- Justin Scroggie
Making a reality show? 9 Lessons from Lockdown
One of the tools I’ve developed for consulting on reality formats is The List of Opposites. Imagine 2 columns. In the left-hand column is Life as most of us experience it. In the right is Life in the constructed world of a reality show. The purpose of the List is to help producers identify and tighten the pressure points in a reality format. Scarily, it also reflects life under Covid.
Free Will vs RULES. We all want control over our daily life. But a reality show requires rules that limit your life and deliver consequences when you break them.
Company vs ISOLATION. We are social beings, we like to choose who we spend time with and for how long. Reality contestants are often kept apart from friends and family, or must try to cope with the enforced company of strangers.
Seriously, I wrote this List several years ago.
Activity vs BOREDOM. In real life there is often too much to do. To a reality TV producer, boredom is an essential tool. Bored people gossip, overshare and argue, and after hours of doing nothing, they are willing to do anything.
Take Your Time vs TIME PRESSURE. Reality contestants often forget what time, or day, it is, especially without their phones. Too little time can be a pressure, but also too much: it is increasingly stressful to remain on a reality show after others have been eliminated.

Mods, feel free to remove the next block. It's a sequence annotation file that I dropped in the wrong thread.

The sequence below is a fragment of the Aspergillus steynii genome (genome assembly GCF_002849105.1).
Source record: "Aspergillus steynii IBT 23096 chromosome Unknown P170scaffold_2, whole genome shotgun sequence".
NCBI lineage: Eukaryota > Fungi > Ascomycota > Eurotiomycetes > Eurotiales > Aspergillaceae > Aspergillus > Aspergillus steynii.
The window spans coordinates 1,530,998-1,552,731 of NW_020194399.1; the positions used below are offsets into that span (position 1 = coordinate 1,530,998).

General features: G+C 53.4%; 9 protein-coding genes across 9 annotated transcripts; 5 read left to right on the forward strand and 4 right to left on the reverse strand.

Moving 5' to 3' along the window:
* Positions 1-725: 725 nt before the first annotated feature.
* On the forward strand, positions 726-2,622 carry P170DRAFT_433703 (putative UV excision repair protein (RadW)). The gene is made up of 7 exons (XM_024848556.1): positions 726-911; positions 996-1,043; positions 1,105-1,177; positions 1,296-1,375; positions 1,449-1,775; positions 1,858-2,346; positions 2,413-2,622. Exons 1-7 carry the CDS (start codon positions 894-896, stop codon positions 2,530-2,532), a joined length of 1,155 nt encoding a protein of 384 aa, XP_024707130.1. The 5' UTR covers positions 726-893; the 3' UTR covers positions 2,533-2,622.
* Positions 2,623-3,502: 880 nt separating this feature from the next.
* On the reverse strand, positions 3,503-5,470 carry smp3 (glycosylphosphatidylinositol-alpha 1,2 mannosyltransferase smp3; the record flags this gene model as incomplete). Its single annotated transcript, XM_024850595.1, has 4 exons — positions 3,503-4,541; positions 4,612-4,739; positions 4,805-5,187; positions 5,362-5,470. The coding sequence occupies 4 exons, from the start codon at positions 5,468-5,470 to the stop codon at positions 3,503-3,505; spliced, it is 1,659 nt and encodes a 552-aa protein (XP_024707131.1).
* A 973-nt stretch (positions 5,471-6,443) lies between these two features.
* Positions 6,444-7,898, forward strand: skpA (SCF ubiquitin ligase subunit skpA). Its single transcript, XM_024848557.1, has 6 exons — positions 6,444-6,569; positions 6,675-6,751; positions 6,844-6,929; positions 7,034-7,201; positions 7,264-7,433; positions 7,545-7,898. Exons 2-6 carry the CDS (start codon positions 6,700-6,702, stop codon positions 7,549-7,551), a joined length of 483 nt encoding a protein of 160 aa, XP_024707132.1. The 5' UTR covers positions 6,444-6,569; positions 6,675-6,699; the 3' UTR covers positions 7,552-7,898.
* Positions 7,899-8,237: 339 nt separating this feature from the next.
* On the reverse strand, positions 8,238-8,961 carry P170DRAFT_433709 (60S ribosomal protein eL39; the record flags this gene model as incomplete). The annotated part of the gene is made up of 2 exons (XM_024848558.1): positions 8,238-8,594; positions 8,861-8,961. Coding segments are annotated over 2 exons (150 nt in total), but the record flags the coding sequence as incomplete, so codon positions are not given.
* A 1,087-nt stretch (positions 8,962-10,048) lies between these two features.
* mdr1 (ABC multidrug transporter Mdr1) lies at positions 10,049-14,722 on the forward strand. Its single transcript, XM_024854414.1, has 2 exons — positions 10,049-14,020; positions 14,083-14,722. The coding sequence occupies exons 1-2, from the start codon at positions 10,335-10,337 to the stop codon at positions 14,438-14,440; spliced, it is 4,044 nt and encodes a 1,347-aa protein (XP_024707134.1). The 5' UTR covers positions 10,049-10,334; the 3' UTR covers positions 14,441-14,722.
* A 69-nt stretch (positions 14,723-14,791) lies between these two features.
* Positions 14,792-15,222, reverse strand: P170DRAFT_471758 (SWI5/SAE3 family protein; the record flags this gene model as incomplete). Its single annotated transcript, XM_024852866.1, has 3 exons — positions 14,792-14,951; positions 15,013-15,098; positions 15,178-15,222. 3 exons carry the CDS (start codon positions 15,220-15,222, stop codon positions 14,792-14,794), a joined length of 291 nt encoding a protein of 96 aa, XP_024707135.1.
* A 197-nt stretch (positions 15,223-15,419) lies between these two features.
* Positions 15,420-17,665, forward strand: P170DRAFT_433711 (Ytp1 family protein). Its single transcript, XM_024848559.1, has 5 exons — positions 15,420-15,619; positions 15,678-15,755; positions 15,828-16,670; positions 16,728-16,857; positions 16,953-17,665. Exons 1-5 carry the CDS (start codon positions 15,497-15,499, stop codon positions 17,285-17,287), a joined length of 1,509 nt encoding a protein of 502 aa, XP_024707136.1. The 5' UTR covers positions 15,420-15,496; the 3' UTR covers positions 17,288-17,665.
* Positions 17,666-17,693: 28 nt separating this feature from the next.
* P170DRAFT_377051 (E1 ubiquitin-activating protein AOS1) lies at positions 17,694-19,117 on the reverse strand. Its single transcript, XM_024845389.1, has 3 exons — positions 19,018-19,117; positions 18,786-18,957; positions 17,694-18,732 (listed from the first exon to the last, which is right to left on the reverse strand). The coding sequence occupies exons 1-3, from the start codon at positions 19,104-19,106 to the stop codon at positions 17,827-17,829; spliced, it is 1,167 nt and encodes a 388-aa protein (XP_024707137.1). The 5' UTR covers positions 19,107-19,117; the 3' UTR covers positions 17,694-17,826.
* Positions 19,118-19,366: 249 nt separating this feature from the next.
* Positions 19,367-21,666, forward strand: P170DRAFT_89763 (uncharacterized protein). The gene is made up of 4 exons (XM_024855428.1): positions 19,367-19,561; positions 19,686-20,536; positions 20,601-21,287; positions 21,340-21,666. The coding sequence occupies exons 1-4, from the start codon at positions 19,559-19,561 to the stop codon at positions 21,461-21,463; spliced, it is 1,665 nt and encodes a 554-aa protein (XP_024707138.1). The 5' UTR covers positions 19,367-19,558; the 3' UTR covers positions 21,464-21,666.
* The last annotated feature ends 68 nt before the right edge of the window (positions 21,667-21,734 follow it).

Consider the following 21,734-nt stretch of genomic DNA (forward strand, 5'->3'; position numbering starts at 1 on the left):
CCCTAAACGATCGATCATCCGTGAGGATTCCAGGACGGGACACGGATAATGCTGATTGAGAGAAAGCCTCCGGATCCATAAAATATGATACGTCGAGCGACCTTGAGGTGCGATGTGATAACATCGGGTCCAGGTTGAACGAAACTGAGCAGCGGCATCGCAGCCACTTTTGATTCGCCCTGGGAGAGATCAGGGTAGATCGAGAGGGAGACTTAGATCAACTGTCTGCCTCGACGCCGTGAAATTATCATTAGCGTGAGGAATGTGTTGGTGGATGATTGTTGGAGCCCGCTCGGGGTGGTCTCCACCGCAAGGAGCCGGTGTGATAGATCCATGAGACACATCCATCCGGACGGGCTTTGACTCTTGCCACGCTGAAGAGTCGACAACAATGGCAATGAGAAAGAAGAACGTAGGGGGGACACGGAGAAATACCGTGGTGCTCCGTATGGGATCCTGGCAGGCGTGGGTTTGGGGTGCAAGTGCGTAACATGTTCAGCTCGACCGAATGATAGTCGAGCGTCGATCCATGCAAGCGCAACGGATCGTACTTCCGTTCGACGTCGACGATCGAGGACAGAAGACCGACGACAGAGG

Comfort vs DISCOMFORT. Depriving contestants of comfort brings out the best or the worst in them. Making them compete for comforts? Definitely the worst. Toilet rolls, anyone?
In the Know vs IN THE DARK. We all love to be ‘in the know’, we hate to have secrets kept from us. But in a constructed world, what is actually true, what do we assume to be true, and what are we not being told?
Privacy vs EXPOSURE is on the List. So is Self Determination vs PEER PRESSURE. But let’s end with:
Power vs POWERLESSNESS. No one likes feeling completely powerless. So we give reality contestants choices to make, rewards for good behaviour, a benevolent ‘voice’ to listen to their troubles. Unfortunately the choices are binary, (greater or lesser evil), the rewards only seem good because you’re isolated, bored, uncomfortable, in the dark etc.
And the ‘voice’ isn’t really listening.